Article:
Unfortunately, The Deathless Girls could not sustain my interest. Once Lil and Kizzy reached Boyar Valcar’s castle, the novel slowed to a crawl. It was a long time before Lil saw anything of her captors beyond the inside of the kitchen, and the novel just became mired in misery as the girls were tormented and abused with no hope of rescue. This really sets the tone for the rest of the novel, as The Deathless Girls is a shocking bleak tale with little by the way of structure. It was ultimately little more than a slow build-up to the point when Lil would inevitably meet Dracula.

Personally, I felt that this also posed a bit of a problem. The Deathless Girls does not really have any kind of a twist, as it is obvious from the blurb how the story must end. While the book almost tries to conceal Dracula’s identity by referring to him only as “the Dragon” for the most part, the back of the book openly states the subject matter of this novel so this should come as no surprise to the reader.

Yet, despite this, the ending of The Deathless Girls was still frustratingly abrupt. After so much build-up, it was disappointing that novel does not go so far as one would expect as it fails to even show the moment of the girls’ transformation. It merely cuts-off mid flow, ending with a short epilogue that summarised the fates of the rest of the characters. Personally, I just felt that this was a very clumsy way to round things up.

In terms of characterisation, I was also left disappointed. Lil was a very easy character to like as she received a lot of development as the story progressed. While she started out as a shrinking violet who seemed almost too keen to accept life as a slave, she slowly finds her strength as the story progresses and proves that she is capable of doing all that it takes to protect her family. However, Kizzy did not share this strength. While she is introduced as the more confident of the two, Kizzy never changes as the story progresses and her recklessness often served just to bring more trouble.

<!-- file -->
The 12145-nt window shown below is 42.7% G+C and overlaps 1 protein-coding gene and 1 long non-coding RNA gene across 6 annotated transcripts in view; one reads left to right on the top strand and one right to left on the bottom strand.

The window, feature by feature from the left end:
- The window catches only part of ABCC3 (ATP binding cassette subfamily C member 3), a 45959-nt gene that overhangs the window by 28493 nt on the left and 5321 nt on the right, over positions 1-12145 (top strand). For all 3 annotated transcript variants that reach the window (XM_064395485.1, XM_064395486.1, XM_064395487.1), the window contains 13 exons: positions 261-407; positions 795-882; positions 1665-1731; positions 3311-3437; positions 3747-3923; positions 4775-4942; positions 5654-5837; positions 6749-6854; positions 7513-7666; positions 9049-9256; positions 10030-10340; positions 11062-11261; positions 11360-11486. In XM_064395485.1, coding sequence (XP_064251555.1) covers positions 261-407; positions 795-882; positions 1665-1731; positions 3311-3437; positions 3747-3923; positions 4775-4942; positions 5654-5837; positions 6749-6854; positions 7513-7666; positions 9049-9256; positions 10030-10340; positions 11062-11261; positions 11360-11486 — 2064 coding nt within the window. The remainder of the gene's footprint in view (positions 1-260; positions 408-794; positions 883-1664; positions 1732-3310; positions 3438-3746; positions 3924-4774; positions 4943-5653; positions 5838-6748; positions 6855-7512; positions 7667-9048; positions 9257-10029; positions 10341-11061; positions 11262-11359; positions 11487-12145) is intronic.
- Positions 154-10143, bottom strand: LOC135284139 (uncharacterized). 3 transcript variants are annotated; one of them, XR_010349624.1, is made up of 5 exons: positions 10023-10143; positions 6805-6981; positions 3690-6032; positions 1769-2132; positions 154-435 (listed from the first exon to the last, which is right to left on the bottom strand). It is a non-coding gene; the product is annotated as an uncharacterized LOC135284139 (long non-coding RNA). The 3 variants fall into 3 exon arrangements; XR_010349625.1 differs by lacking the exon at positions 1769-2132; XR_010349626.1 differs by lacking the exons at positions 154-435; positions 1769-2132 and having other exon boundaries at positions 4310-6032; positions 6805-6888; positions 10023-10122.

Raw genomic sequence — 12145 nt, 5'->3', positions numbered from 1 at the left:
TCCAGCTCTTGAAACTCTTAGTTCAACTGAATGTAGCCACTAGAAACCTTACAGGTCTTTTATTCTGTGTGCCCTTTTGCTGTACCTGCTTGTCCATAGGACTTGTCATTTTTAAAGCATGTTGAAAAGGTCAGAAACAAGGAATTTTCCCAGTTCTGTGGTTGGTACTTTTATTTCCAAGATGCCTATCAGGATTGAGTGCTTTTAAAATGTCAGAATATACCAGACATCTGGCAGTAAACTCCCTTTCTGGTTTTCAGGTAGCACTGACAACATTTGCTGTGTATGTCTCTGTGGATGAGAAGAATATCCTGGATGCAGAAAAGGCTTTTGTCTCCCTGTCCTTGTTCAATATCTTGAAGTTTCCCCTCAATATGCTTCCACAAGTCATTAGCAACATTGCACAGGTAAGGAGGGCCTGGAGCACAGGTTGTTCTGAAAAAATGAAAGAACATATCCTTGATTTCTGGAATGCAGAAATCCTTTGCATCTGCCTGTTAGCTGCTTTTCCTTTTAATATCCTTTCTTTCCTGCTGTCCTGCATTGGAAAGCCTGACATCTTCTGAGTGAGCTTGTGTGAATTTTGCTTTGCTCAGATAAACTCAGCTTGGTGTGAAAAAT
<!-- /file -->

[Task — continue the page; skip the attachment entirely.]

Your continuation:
I’m also not really sure that I would consider this to be a feminist work, despite how it is advertised. The sisters are never entirely given the freedom to choose their fate and their salvation ultimately comes at the hands of a man (as far as Dracula can be called such). Also, the power that they are granted is of a violent kind, allowing them the ability to flat out murder all of the men that they deem to be “sinners” (which is the overwhelming majority of ones that seem to appear in this story). I personally felt that this viewpoint was a bit old-fashioned, inciting the kind of feminism that encourages violence rather than equality.

I also did not really like the way that the romance panned out in this story. While Lil’s attraction to Mira isn’t quite instant, it did seem to largely develop off-page as there were not many scenes shared by the two prior to their escape. The fact that it did not end all that well for either party was also disappointing. Tragic endings for lesbian couples is a well-known trope in literature and it’s always disheartening to find this at the end of an LGBT novel.

Anyhow, I think that’s about all that I have to say. I had really high-hopes for The Deathless Girls but was ultimately left disappointed. It is a bleak and uncomfortable read which suffered from some issues with its structure and characterisation. All in all, it’s not a novel that I would really recommend.

The Deathless Girls can be purchased as a Hardback, eBook and Audio Book on

2 Comments (+add yours?)

  1. Sofii @ A Book. A Thought.
    Oct 23, 2019 @ 23:35:44

    I’m so sorry it ended up being a disappointment! still, I love you review, you’re super clear and detailed 😊